Hannah: Every day is different. Which I really enjoy but typically. I will have several meetings in the day, maybe a check-in with my team, review lots of exciting new content, write some presentations, and develop strategies. 

Alice: A large part of my job is to read the scientific literature, understand it and then communicate it in an accessible way. I write educational content for our website and blogs to raise awareness of chemical exposure and breast cancer prevention. I also enjoy collaborating closely with the other Science team members and colleagues from other departments. 

Tiphaine: My work has different aspects, so every day is different. A big part of my role is putting together science reviews. Particularly on nutrition and lifestyle and breast cancer, so I will spend time researching or writing about the latest evidence. Ensuring that this is all communicated in an understandable way. I also help answer queries from the public, making sure they are all evidence-based, and spend time putting together recipes to share with our audience. 

In terms of your career, what do you hope to be doing in five years?   

Hannah: In five years, I hope to drive our science forward at Breast Cancer UK and support our charity to empower people to help them reduce their risk of breast cancer. 

Alice: I hope to continue to contribute to BCUK’s mission of raising awareness of harmful chemicals among the public, while at the same time advocating for better regulations in the UK.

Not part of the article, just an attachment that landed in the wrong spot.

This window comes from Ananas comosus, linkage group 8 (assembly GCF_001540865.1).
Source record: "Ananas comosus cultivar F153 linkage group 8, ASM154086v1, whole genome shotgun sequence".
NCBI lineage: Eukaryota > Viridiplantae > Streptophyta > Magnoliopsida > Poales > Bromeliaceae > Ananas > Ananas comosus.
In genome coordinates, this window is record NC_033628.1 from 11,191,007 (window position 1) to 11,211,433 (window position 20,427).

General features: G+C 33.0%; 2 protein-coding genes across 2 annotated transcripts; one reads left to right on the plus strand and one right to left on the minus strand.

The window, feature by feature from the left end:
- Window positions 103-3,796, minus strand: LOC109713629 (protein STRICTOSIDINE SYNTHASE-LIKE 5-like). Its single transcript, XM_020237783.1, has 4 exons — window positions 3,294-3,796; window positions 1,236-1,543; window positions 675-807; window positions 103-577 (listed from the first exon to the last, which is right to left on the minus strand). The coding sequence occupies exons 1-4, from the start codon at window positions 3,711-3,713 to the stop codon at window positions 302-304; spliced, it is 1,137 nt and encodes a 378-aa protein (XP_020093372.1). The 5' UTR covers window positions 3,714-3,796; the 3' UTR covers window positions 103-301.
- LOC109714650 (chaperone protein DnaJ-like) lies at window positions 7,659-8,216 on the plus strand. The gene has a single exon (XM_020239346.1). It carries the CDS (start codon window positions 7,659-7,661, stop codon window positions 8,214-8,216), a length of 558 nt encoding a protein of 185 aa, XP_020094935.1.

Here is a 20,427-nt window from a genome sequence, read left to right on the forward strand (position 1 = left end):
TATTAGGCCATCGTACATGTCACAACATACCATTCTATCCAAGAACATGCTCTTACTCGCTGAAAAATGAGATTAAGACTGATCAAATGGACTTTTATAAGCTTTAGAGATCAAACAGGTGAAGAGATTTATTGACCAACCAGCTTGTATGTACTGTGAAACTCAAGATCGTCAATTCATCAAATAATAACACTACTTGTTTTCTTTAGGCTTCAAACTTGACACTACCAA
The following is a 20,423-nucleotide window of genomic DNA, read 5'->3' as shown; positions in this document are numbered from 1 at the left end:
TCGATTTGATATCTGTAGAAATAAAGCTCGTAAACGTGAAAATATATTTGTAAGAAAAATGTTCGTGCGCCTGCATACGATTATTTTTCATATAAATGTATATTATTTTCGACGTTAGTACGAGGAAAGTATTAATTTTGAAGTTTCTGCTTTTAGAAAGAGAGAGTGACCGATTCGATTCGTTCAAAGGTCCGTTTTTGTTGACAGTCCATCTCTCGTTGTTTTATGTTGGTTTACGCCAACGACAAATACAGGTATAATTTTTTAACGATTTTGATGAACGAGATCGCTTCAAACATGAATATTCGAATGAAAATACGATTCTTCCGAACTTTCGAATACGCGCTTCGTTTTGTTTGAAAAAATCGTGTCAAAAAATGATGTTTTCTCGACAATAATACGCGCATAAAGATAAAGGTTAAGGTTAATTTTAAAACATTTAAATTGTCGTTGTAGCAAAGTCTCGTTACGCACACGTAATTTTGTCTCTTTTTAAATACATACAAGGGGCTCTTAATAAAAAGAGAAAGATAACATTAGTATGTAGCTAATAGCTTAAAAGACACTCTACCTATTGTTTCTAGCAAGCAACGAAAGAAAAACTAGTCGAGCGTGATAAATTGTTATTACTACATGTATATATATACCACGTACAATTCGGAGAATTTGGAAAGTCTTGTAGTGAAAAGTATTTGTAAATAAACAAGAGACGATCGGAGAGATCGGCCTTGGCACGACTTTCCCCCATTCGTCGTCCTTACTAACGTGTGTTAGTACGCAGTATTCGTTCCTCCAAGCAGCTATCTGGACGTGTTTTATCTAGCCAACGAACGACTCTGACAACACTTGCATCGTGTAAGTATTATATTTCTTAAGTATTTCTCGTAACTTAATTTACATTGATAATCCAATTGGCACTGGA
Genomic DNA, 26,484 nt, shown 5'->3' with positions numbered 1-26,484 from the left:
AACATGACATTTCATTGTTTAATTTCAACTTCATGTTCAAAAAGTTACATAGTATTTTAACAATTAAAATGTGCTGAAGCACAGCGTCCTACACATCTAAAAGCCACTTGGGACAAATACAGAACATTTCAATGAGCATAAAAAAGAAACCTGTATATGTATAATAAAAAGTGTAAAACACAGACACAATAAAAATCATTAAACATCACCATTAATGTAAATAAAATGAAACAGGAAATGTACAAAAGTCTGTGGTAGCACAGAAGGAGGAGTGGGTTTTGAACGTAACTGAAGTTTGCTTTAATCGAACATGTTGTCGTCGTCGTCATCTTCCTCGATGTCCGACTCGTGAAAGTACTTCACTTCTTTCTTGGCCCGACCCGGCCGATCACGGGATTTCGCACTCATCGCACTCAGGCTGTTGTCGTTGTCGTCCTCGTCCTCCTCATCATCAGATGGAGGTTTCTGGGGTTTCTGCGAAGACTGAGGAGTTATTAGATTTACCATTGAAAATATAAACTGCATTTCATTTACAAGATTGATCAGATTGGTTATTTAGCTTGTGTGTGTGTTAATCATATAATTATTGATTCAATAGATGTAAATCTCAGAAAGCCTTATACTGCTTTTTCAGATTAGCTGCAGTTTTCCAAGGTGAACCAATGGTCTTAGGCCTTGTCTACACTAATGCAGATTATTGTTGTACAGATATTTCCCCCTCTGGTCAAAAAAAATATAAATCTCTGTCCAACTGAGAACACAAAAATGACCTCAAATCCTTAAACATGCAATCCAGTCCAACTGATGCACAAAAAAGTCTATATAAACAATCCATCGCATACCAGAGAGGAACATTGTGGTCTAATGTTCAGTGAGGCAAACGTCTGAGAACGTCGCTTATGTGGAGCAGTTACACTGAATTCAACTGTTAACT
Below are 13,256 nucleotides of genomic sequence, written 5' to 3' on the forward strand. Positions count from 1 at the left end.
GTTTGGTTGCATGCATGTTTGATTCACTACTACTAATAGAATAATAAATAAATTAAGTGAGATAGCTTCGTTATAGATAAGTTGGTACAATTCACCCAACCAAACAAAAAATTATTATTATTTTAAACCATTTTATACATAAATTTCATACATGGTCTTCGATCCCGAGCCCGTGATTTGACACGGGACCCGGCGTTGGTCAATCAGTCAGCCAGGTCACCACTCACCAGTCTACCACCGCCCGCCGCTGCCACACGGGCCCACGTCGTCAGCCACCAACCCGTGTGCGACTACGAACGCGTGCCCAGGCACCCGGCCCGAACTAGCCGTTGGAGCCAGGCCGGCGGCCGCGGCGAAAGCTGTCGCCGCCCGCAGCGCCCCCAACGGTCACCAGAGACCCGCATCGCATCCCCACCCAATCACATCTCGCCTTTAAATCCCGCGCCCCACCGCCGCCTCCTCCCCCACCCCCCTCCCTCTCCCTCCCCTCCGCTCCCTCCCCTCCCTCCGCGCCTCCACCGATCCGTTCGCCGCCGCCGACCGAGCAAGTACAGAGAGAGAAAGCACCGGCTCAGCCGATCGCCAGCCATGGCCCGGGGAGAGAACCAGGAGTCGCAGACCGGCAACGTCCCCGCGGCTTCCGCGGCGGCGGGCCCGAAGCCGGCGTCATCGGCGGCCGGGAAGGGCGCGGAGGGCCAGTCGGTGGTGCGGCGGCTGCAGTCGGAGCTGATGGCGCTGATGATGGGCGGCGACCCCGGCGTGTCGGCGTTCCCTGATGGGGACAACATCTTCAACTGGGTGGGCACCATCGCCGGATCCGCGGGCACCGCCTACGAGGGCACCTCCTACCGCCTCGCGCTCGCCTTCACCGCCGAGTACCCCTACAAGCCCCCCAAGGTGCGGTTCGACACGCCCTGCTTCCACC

Tiphaine: In 5 years, I still see myself helping the public understand science and nutrition to help empower and support their health. 

What does International Women’s Day mean to you?   

Hannah: International Women’s Day is a chance to shine the light on women throughout the world who historically have forged the way to make life better for so many, and to celebrate the continued fantastic achievements women make daily. I am thankful to work with amazing women who support and lift others to achieve the best of their abilities. 

Alice: International Women’s Day is a great opportunity to celebrate all women, but to me is also a great day to highlight their fantastic contribution to science, whether they are just starting out their undergraduate degree, working hard during their PhD or leading a team of scientists.  

Tiphaine: International Women’s Day is a space to ensure women’s voices are heard and amplified. I think it’s important for young women to be able to see and be inspired by how much women can achieve. It’s a moment to celebrate all the wonderful things women have done and keep doing. But also an opportunity to openly discuss what still needs to be done for women worldwide. 

We hope you enjoyed this little insight into the three incredible ladies within our science team. They help keep the wheels turning here at Breast Cancer UK, and we can’t thank them enough. 

However, we must remember that there is more to be done to achieve true gender equality in science! Giving women the confidence to undertake equal opportunities can help:  

  • narrow the gender pay gap 
  • enhance women’s economic security 
  • ensures a diverse and talented workforce  
  • prevents biases in scientific fields 

We’re always so happy to celebrate IWD and #InspireInclusion!  

Always keep an eye on our grant page, where our grants will be publicised here.